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Partners in love and business

Barack and Michelle do it. Brad and Angelina do it. John and Yoko did it. How?
As the divorce rate hovers near an estimated 50 percent in the United States, many blame career stress as a major cause of separations. But somehow some couples grow stronger, especially when they work together.
One couple who have worked together for nearly a decade in the stressful world of theater, producing Off-Broadway plays, has decided to share their secrets.
“In part, it is because we work together that our bond has strengthened after 10 years of marriage,” says Jamillah Lamb, co-author along with her husband, David, of Perfect Combination: Seven Key Ingredients to Happily Living & Loving Together (www.acoupleoflambs.com).
The couple has worked together professionally in their stage company, Between The Lines Productions, Inc., for nine years. But the Lambs say even couples who aren’t business partners are working together every day; because being in any relationship requires negotiating, compromising, and decision-making. Just think about the last time you had to decide whose mother’s house you were going to for Christmas or where you were going to go for vacation or even which movie you were going to see last weekend.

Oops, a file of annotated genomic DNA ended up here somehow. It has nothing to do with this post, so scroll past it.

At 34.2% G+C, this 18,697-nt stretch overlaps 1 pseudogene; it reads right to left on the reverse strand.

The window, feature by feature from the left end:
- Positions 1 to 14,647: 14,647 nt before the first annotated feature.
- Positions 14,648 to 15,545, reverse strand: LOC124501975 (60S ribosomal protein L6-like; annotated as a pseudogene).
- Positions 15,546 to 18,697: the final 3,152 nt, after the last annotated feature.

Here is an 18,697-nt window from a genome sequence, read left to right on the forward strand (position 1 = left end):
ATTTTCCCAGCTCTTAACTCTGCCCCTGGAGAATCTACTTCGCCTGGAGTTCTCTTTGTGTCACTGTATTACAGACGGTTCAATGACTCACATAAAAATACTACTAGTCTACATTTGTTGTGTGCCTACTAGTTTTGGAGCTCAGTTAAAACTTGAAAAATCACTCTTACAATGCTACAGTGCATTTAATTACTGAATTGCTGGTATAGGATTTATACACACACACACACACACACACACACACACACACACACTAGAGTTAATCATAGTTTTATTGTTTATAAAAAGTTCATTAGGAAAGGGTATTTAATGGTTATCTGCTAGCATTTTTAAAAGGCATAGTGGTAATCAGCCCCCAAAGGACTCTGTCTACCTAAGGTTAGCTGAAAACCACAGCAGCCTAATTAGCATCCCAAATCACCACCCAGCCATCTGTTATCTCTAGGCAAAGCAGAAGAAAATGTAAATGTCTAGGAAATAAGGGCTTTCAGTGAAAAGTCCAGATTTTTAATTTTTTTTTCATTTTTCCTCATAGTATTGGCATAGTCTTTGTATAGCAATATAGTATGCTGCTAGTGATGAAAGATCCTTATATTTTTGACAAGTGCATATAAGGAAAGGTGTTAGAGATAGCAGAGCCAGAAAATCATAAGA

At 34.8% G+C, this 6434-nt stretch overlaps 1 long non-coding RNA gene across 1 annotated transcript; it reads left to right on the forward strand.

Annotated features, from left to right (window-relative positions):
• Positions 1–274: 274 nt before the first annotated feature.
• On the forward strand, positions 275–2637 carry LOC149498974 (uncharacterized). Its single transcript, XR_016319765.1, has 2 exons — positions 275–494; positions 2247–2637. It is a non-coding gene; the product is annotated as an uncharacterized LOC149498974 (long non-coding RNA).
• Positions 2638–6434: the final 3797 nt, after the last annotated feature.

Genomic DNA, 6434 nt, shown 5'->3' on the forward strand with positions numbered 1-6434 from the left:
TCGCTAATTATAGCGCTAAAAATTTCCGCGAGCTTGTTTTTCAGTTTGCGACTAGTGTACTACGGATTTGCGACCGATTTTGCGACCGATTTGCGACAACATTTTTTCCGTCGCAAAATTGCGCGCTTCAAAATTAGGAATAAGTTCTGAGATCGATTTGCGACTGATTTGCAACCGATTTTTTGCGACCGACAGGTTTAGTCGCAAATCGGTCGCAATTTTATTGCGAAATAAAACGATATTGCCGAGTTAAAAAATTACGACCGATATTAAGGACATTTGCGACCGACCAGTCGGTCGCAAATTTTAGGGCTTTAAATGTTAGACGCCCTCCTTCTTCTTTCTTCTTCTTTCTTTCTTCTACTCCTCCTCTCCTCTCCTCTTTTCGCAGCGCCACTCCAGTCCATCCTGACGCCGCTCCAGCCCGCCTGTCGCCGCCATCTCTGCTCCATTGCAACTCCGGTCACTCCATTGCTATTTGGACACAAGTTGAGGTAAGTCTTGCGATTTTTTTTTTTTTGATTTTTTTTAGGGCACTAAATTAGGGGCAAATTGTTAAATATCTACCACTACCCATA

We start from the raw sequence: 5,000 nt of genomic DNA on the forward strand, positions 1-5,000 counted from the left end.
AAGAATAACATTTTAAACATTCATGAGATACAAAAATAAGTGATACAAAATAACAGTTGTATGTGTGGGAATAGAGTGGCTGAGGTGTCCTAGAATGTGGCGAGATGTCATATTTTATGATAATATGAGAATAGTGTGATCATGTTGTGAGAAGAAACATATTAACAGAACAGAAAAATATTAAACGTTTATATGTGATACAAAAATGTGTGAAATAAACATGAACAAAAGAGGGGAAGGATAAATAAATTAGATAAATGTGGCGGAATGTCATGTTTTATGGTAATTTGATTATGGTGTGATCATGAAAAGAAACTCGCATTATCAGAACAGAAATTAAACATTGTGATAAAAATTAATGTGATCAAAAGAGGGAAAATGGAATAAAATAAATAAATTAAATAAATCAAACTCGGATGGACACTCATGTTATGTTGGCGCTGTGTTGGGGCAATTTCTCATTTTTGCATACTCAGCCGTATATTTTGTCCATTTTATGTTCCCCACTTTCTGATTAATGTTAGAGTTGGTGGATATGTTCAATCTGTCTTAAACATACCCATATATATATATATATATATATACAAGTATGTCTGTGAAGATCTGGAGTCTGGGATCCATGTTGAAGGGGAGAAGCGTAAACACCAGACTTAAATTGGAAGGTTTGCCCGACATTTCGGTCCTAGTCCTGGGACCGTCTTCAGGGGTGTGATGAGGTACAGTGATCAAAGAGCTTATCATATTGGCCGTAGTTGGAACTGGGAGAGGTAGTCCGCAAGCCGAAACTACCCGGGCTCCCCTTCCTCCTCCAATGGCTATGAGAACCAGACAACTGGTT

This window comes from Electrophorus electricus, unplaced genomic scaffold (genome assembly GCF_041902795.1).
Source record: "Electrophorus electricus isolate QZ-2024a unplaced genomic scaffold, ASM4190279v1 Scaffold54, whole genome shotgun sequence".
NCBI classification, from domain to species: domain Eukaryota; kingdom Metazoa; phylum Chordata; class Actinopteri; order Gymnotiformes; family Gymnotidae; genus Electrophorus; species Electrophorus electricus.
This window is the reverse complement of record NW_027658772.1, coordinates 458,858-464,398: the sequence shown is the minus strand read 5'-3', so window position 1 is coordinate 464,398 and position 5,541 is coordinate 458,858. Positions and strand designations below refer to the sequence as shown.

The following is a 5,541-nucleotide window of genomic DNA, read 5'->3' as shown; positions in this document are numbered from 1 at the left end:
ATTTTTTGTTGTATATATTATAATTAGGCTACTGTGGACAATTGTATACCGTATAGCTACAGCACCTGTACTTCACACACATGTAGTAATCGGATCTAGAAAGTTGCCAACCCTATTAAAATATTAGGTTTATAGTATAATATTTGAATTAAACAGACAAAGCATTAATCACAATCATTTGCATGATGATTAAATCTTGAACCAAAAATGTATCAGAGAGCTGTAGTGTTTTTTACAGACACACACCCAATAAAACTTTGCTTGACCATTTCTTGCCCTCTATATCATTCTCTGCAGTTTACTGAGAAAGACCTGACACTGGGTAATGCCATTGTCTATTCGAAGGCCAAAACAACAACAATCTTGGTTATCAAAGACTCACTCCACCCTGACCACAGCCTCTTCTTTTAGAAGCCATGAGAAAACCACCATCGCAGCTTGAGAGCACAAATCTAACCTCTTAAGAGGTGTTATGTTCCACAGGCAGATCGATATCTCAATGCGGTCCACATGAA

“We get more opportunity to grow together because, between home and work, we’re making 100 decisions a day instead of 10,” Jamillah says.
The couple live by their guiding rule, “Love like kids, act like adults.”
“That means to love freely and completely, without a fortress around your heart, and behave responsibly,” David says.
A crucial ingredient for any successful marriage is friendship, the Lambs say. Here are some of their tips:
* Enjoy life: Some couples won’t go to theme parks until they have children. But letting one’s inner child out to play with their partner’s inner child strengthens a relationship’s bond.
* Forgive the small stuff: No one is always right, and no one wants to be around someone who always needs to be right.
* Appreciate individuality: Everyone needs to have their own identity, including those in a long-term relationship and couples who work together. David enjoys his comic book collection, while Jamillah keeps a library of romance novels.
* Do not misdirect anger: In psychology, it’s called transference; dumping your bad day on someone else. It is poison for any relationship.
* Remember your love: Couples may fight, but guard what you say. There’s no need for ugliness even when you disagree.
Couples need to remember relationships take work, but they can also be a blast of fun, David says.

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Published: April 26, 2012 – Volume 11 – Issue 02



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